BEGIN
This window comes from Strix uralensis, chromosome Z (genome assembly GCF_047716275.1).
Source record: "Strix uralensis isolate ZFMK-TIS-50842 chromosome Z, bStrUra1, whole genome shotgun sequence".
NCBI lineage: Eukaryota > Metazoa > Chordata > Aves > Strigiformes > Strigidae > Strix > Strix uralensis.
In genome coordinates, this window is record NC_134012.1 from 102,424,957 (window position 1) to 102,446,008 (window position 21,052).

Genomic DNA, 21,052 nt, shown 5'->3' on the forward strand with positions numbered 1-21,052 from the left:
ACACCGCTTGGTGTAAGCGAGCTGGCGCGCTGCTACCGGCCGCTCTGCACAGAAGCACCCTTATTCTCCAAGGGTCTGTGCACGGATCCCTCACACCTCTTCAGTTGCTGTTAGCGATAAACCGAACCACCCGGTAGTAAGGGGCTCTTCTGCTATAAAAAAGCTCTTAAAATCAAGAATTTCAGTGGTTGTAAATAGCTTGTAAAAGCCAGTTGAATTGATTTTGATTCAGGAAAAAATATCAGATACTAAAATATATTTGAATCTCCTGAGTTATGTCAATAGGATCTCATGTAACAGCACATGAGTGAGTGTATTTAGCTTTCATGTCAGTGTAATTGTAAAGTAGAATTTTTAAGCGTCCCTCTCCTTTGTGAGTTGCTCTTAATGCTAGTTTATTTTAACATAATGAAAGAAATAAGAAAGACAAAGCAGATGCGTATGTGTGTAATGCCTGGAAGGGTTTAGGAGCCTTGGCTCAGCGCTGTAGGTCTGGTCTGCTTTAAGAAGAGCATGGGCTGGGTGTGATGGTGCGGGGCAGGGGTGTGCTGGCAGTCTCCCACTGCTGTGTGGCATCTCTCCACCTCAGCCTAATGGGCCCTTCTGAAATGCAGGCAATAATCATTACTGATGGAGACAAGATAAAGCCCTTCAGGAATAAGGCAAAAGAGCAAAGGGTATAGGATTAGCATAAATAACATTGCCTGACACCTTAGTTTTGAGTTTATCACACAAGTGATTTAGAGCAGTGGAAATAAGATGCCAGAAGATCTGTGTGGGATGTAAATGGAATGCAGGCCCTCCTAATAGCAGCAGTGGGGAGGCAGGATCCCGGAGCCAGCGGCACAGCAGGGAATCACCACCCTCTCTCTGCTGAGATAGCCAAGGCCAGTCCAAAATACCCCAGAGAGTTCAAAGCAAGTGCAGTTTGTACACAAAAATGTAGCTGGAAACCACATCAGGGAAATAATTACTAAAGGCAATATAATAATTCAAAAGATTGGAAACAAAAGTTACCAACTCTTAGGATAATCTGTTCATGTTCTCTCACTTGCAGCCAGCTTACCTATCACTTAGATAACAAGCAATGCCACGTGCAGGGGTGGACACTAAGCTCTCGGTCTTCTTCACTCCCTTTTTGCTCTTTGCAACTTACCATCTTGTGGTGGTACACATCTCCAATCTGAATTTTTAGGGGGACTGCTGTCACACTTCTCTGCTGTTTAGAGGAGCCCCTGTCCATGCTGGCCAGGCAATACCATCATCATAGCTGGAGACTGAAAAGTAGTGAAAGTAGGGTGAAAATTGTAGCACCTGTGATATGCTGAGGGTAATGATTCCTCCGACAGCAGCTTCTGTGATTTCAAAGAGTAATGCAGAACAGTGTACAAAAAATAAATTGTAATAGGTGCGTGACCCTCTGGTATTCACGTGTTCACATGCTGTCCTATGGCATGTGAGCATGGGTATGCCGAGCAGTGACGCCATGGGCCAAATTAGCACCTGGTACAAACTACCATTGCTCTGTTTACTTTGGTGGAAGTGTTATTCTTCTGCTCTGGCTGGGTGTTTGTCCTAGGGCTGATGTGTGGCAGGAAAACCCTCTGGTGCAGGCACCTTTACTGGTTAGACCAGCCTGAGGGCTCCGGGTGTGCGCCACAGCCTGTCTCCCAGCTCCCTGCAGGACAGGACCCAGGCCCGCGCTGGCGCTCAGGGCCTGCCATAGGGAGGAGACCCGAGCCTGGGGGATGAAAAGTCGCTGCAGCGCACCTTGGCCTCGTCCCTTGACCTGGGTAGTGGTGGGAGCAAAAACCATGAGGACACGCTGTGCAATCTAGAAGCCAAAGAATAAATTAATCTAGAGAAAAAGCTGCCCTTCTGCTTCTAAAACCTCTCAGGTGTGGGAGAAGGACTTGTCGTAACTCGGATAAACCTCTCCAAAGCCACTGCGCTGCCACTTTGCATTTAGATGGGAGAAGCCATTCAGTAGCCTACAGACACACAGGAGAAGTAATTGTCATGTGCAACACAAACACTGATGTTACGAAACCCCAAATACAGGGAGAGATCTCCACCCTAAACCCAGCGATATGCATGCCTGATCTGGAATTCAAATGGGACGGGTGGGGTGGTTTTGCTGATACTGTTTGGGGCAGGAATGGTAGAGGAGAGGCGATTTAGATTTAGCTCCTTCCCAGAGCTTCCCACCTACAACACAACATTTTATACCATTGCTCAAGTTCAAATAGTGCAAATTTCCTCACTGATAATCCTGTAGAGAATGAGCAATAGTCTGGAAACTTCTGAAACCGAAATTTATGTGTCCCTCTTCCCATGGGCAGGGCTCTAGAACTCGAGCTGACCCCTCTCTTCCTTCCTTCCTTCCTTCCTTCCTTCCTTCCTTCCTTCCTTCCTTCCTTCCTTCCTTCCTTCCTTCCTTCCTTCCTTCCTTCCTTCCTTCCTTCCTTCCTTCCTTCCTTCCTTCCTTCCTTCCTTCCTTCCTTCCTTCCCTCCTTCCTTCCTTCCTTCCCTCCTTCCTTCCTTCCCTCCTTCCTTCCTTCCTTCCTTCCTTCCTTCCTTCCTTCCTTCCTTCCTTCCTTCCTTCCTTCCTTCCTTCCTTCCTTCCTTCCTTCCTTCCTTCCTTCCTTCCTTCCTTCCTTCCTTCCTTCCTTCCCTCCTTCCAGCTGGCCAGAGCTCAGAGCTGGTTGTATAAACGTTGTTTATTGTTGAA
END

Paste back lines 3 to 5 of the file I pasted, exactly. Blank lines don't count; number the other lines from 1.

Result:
NCBI lineage: Eukaryota > Metazoa > Chordata > Aves > Strigiformes > Strigidae > Strix > Strix uralensis.
In genome coordinates, this window is record NC_134012.1 from 102,424,957 (window position 1) to 102,446,008 (window position 21,052).

Genomic DNA, 21,052 nt, shown 5'->3' on the forward strand with positions numbered 1-21,052 from the left: